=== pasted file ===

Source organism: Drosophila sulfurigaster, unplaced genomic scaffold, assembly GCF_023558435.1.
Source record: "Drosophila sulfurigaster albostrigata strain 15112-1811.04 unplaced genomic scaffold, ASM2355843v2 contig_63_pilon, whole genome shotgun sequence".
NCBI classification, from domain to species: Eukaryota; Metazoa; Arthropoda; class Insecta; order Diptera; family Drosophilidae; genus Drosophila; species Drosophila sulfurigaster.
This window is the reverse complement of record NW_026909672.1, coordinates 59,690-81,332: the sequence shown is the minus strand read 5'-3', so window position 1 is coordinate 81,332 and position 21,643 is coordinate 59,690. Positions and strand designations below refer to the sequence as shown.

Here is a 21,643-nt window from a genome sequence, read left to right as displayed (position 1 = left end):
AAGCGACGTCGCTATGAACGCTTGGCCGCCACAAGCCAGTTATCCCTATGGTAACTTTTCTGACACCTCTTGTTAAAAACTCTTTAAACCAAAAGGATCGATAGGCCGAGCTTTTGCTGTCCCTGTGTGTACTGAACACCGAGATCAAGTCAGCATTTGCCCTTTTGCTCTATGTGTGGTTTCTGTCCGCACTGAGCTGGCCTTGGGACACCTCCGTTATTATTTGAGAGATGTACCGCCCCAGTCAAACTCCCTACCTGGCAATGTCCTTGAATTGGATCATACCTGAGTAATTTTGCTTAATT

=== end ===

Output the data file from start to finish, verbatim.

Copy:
Source organism: Drosophila sulfurigaster, unplaced genomic scaffold, assembly GCF_023558435.1.
Source record: "Drosophila sulfurigaster albostrigata strain 15112-1811.04 unplaced genomic scaffold, ASM2355843v2 contig_63_pilon, whole genome shotgun sequence".
NCBI classification, from domain to species: Eukaryota; Metazoa; Arthropoda; class Insecta; order Diptera; family Drosophilidae; genus Drosophila; species Drosophila sulfurigaster.
This window is the reverse complement of record NW_026909672.1, coordinates 59,690-81,332: the sequence shown is the minus strand read 5'-3', so window position 1 is coordinate 81,332 and position 21,643 is coordinate 59,690. Positions and strand designations below refer to the sequence as shown.

Here is a 21,643-nt window from a genome sequence, read left to right as displayed (position 1 = left end):
AAGCGACGTCGCTATGAACGCTTGGCCGCCACAAGCCAGTTATCCCTATGGTAACTTTTCTGACACCTCTTGTTAAAAACTCTTTAAACCAAAAGGATCGATAGGCCGAGCTTTTGCTGTCCCTGTGTGTACTGAACACCGAGATCAAGTCAGCATTTGCCCTTTTGCTCTATGTGTGGTTTCTGTCCGCACTGAGCTGGCCTTGGGACACCTCCGTTATTATTTGAGAGATGTACCGCCCCAGTCAAACTCCCTACCTGGCAATGTCCTTGAATTGGATCATACCTGAGTAATTTTGCTTAATT